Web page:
The Rosebery pearl and diamond tiara, bracelet and brooch which belonged to Hannah, Countess of Rosebery, feature sizable natural pearls and clusters of diamonds-epitomizing the grandeur of Victorian court adornment.
“The Rosebery pearl and diamond tiara, bracelet and brooch were at the heart of Lady Rosebery’s vast array of magnificent jewels, which rivaled those of the crowned heads of Europe at the time. They are a rare survival of 19th century English aristocratic splendour, as so much ancestral jewellery has been sold anonymously, remounted or broken down. Having descended through various branches of the family and survived the vicissitudes of fashion, the jewels were sold from a private collection for the first time since their creation nearly 140 years ago.” – Keith Penton, Head of Jewels Christie’s London
This striking tiara was once the property of a woman said to have been the wealthiest woman in England, Hannah, Countess of Rosebery (1851-1890), and was an important member of a jewel collection rich enough to rival a royal collection. The Rosebery Pearl and Diamond Tiara has a base of clusters of large button (bouton) natural pearls surrounded by old-cut diamonds and a top of seven natural pearl and diamond drops, all set in silver and gold. It’s a versatile diadem with multiple detachable pieces; the top pieces can be removed (in the same fashion as the Londonderry Tiara , also crafted by Garrard) leaving the bottom row as a smaller tiara, and the buttons can also be used to form six brooches with the top pieces as pendants. A bracelet and brooch, each featuring more clusters of button pearls and diamonds, completed the set.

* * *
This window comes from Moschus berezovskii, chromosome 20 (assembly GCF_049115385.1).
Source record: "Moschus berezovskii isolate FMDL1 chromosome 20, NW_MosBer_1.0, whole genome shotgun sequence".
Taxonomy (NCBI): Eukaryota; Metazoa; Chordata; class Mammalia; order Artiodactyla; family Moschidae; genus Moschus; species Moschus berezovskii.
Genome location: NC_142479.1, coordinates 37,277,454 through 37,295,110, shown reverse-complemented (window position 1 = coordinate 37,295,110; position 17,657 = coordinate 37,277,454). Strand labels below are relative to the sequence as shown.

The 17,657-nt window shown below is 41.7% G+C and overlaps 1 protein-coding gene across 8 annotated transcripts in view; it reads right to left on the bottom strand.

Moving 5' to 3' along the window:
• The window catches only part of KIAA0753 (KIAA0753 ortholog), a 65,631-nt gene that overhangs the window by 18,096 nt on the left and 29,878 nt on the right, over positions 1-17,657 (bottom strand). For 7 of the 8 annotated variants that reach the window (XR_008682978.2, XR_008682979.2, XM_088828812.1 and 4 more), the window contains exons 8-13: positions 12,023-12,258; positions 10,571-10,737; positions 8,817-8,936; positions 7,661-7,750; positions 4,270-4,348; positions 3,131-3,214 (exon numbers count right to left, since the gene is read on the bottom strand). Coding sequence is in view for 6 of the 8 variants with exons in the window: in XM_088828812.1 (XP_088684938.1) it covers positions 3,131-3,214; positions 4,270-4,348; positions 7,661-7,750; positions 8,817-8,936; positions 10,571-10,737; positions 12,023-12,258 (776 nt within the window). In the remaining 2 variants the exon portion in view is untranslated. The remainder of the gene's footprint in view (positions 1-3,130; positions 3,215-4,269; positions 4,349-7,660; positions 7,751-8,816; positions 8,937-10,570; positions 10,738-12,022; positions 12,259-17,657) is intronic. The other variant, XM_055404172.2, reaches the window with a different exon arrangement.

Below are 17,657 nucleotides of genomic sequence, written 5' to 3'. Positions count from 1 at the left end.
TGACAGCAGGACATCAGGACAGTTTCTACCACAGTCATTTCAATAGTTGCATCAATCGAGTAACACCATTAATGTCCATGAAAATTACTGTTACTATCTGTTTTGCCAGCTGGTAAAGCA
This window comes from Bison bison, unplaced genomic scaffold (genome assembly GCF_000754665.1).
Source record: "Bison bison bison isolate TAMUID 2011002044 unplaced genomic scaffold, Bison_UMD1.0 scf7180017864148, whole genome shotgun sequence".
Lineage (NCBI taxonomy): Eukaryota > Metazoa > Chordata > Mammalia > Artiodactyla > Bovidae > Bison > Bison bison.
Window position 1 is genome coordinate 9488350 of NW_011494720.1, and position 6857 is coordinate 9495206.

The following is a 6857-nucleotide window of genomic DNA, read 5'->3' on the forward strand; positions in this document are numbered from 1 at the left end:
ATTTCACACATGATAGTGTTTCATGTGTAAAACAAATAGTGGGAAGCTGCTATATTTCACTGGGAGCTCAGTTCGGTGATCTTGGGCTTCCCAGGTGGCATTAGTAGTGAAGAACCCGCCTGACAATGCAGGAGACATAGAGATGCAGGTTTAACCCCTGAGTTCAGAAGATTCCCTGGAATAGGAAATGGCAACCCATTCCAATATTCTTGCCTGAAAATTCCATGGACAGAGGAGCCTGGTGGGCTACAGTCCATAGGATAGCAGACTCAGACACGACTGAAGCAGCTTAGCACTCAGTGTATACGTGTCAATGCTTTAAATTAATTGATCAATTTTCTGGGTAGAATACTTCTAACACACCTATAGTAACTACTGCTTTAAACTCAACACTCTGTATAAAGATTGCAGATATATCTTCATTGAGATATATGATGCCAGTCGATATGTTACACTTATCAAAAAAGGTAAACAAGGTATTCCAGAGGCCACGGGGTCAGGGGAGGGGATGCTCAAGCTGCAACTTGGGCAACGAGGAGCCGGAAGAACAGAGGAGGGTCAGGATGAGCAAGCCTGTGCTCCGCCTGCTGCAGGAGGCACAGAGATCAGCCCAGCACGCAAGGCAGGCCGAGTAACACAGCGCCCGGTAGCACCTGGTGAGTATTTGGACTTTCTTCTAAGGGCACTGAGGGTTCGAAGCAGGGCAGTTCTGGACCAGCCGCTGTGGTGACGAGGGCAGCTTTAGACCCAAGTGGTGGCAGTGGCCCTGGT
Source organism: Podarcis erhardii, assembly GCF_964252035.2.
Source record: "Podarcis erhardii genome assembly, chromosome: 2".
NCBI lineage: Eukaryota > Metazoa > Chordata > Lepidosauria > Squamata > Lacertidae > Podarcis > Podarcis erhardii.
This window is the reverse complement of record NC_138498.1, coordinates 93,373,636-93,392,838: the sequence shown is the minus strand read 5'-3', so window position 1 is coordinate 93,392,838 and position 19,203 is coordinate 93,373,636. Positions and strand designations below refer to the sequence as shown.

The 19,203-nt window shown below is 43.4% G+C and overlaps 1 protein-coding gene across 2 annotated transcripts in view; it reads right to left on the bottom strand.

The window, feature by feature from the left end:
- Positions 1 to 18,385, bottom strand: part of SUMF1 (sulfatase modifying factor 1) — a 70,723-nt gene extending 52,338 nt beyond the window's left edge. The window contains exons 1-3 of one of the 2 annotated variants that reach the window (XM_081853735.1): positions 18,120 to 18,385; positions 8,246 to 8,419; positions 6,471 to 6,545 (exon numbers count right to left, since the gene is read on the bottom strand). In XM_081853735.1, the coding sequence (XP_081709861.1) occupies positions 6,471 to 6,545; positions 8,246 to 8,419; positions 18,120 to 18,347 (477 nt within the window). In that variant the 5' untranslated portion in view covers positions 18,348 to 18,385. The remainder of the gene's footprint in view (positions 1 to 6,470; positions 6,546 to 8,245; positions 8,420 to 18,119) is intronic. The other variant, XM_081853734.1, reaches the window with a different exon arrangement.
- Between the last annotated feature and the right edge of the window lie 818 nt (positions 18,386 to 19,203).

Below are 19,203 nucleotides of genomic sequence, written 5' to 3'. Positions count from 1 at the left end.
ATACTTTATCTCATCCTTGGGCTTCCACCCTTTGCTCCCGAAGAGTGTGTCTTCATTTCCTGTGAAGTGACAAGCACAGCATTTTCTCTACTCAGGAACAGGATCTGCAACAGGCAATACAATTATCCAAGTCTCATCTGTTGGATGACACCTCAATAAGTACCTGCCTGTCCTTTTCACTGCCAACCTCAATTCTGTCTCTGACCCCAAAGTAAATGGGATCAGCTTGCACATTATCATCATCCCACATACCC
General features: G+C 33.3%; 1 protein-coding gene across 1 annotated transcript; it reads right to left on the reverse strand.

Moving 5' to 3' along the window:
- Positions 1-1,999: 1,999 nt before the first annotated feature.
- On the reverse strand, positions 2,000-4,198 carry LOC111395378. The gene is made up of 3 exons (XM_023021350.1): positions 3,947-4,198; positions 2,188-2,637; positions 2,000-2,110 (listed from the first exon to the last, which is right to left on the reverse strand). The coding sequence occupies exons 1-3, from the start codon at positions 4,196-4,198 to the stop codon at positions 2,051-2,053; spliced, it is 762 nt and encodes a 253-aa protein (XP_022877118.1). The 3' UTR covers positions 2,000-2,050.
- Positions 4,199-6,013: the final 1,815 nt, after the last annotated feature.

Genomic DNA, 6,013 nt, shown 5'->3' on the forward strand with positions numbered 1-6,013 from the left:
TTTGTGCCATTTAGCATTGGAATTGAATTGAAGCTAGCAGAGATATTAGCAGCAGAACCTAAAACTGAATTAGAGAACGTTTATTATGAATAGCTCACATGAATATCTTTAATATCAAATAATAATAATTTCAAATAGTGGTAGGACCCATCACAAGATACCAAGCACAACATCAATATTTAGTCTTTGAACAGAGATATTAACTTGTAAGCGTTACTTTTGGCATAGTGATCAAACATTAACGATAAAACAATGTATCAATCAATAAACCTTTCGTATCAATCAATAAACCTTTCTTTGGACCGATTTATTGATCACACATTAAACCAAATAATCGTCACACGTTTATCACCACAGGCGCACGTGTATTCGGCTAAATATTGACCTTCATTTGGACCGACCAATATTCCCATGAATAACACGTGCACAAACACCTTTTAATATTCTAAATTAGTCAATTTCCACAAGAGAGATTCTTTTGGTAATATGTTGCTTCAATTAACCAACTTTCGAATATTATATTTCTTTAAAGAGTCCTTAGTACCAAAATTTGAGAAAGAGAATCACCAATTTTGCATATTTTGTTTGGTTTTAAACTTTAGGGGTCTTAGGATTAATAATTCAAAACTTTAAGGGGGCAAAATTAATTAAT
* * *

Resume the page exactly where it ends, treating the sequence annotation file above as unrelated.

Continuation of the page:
The tiara dates from about 1878, the same year Hannah de Rothschild married the 5th Earl of Rosebery. Born into the famous banking empire, she was the only child of Mayer de Rothschild and when he died in 1874, the fortune she inherited made her the richest woman in England at the time. Her aristocratic marriage did not come without obstacles, caused particularly by religion (she was Jewish, he was not, and there were hurdles to jump on both sides), but they became an influential couple and her money financed her popular husband’s rise through the political structure. He eventually became prime minister, but she sadly would not live to see it; she died suddenly at the age of 39 in 1890.
Following her death, her husband stored her jewels for nearly 20 years, until their eldest son married and the jewels were split between their four children. Harry, Lord Dalmeny (the future 6th Earl of Rosebery), wed in 1909 and this set of pearl and diamond jewelry was given to his bride, Dorothy Grosvenor, granddaughter of the 1st Duke of Westminster and sister to the 3rd Duke. It passed down in the family and was last known to be part of the collection of the current Duke and Duchess of Westminster , because it was included in a magazine feature on their family jewels. It was sold by Christie’s in 2011 as the property of a private collector, where the tiara went for $1.9 million and the brooch and bracelet together brought in nearly $950,000.